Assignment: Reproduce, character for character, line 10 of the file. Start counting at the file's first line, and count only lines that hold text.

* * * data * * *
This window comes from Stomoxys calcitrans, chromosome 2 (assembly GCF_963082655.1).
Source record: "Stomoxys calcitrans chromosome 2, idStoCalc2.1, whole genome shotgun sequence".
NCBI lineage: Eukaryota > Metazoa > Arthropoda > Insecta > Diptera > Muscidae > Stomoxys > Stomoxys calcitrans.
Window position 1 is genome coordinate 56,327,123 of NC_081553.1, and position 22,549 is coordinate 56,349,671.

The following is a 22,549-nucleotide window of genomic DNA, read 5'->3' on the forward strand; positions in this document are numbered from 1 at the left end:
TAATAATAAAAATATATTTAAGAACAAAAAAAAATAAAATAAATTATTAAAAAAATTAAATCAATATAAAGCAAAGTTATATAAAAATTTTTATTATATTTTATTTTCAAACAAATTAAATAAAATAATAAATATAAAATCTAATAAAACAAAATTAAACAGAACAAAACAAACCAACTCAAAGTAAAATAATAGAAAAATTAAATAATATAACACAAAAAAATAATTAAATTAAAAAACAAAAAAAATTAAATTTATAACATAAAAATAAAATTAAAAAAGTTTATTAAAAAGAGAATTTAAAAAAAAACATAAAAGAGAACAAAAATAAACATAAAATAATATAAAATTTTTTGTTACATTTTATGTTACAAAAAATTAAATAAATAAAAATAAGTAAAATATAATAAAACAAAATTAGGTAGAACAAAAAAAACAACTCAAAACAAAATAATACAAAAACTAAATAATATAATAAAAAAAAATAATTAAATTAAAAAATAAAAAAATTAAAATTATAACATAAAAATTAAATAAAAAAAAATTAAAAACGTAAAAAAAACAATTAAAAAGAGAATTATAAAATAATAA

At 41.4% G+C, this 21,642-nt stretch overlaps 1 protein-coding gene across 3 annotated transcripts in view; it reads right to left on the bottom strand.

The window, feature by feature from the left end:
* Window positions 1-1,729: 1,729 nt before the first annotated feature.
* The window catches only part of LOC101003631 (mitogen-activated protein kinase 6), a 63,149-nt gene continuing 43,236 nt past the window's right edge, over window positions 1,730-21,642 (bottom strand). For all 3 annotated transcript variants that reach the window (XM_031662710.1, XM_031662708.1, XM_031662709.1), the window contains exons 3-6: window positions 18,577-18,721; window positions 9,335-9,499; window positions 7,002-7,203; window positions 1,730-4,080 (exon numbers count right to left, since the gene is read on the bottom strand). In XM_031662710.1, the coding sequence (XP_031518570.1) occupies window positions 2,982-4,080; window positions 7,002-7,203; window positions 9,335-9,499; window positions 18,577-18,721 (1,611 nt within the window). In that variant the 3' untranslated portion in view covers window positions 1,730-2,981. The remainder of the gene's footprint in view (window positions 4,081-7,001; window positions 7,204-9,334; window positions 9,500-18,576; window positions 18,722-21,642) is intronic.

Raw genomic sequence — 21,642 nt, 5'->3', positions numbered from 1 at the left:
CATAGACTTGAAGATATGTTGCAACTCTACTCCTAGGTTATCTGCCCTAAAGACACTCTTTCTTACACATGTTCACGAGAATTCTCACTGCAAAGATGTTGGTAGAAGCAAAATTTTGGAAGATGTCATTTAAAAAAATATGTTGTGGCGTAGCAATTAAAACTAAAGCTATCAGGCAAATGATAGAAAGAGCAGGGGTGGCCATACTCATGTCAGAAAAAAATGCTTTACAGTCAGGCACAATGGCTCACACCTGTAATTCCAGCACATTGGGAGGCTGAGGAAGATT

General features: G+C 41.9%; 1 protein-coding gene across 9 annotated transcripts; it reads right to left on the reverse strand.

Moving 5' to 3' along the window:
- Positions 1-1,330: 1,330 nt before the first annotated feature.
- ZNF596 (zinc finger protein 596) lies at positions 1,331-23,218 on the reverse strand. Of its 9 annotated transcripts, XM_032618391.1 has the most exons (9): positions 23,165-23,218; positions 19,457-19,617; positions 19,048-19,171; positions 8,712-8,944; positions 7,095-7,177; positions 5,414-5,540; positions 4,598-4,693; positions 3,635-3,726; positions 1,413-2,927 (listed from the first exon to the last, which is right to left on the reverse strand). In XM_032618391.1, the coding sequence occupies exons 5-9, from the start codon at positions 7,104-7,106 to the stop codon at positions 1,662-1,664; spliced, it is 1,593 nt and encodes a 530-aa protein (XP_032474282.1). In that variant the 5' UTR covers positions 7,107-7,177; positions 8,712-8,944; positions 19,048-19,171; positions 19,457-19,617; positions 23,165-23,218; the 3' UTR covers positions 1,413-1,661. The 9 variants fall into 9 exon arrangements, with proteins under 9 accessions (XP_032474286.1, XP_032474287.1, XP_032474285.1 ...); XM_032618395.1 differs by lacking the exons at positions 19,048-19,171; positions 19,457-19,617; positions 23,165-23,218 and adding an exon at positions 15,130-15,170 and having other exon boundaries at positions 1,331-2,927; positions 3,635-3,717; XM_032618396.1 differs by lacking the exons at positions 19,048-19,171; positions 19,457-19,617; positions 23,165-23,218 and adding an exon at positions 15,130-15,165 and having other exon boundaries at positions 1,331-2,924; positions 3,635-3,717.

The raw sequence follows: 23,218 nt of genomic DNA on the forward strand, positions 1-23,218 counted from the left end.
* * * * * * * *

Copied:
* The window catches only part of LOC101003631 (mitogen-activated protein kinase 6), a 63,149-nt gene continuing 43,236 nt past the window's right edge, over window positions 1,730-21,642 (bottom strand). For all 3 annotated transcript variants that reach the window (XM_031662710.1, XM_031662708.1, XM_031662709.1), the window contains exons 3-6: window positions 18,577-18,721; window positions 9,335-9,499; window positions 7,002-7,203; window positions 1,730-4,080 (exon numbers count right to left, since the gene is read on the bottom strand). In XM_031662710.1, the coding sequence (XP_031518570.1) occupies window positions 2,982-4,080; window positions 7,002-7,203; window positions 9,335-9,499; window positions 18,577-18,721 (1,611 nt within the window). In that variant the 3' untranslated portion in view covers window positions 1,730-2,981. The remainder of the gene's footprint in view (window positions 4,081-7,001; window positions 7,204-9,334; window positions 9,500-18,576; window positions 18,722-21,642) is intronic.